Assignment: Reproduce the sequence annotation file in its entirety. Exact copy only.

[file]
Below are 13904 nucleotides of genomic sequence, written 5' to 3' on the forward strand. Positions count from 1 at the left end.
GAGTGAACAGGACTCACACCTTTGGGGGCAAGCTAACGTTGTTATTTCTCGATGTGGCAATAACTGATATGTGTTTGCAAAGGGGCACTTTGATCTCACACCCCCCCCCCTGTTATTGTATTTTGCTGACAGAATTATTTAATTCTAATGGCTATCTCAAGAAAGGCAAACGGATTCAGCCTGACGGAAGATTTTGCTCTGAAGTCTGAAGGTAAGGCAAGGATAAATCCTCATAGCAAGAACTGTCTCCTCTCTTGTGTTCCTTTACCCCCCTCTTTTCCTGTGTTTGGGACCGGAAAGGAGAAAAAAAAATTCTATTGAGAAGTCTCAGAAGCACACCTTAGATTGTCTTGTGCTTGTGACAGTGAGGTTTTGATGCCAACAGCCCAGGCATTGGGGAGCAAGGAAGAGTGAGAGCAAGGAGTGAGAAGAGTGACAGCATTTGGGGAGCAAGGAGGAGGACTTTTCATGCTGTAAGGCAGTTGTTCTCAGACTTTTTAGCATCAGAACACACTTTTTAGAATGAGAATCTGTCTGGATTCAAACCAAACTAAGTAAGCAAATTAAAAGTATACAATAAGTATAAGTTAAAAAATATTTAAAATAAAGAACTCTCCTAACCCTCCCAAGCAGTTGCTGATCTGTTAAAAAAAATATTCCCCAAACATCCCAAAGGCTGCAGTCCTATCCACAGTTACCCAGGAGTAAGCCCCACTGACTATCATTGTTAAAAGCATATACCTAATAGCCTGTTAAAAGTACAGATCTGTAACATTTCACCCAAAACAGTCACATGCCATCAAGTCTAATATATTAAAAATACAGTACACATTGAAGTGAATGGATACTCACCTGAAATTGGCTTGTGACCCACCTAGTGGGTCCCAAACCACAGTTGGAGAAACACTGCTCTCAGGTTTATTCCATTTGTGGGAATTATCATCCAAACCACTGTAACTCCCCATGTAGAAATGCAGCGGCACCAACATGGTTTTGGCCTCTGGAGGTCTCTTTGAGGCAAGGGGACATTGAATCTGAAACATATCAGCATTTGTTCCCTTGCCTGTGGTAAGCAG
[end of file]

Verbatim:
Below are 13904 nucleotides of genomic sequence, written 5' to 3' on the forward strand. Positions count from 1 at the left end.
GAGTGAACAGGACTCACACCTTTGGGGGCAAGCTAACGTTGTTATTTCTCGATGTGGCAATAACTGATATGTGTTTGCAAAGGGGCACTTTGATCTCACACCCCCCCCCCTGTTATTGTATTTTGCTGACAGAATTATTTAATTCTAATGGCTATCTCAAGAAAGGCAAACGGATTCAGCCTGACGGAAGATTTTGCTCTGAAGTCTGAAGGTAAGGCAAGGATAAATCCTCATAGCAAGAACTGTCTCCTCTCTTGTGTTCCTTTACCCCCCTCTTTTCCTGTGTTTGGGACCGGAAAGGAGAAAAAAAAATTCTATTGAGAAGTCTCAGAAGCACACCTTAGATTGTCTTGTGCTTGTGACAGTGAGGTTTTGATGCCAACAGCCCAGGCATTGGGGAGCAAGGAAGAGTGAGAGCAAGGAGTGAGAAGAGTGACAGCATTTGGGGAGCAAGGAGGAGGACTTTTCATGCTGTAAGGCAGTTGTTCTCAGACTTTTTAGCATCAGAACACACTTTTTAGAATGAGAATCTGTCTGGATTCAAACCAAACTAAGTAAGCAAATTAAAAGTATACAATAAGTATAAGTTAAAAAATATTTAAAATAAAGAACTCTCCTAACCCTCCCAAGCAGTTGCTGATCTGTTAAAAAAAATATTCCCCAAACATCCCAAAGGCTGCAGTCCTATCCACAGTTACCCAGGAGTAAGCCCCACTGACTATCATTGTTAAAAGCATATACCTAATAGCCTGTTAAAAGTACAGATCTGTAACATTTCACCCAAAACAGTCACATGCCATCAAGTCTAATATATTAAAAATACAGTACACATTGAAGTGAATGGATACTCACCTGAAATTGGCTTGTGACCCACCTAGTGGGTCCCAAACCACAGTTGGAGAAACACTGCTCTCAGGTTTATTCCATTTGTGGGAATTATCATCCAAACCACTGTAACTCCCCATGTAGAAATGCAGCGGCACCAACATGGTTTTGGCCTCTGGAGGTCTCTTTGAGGCAAGGGGACATTGAATCTGAAACATATCAGCATTTGTTCCCTTGCCTGTGGTAAGCAG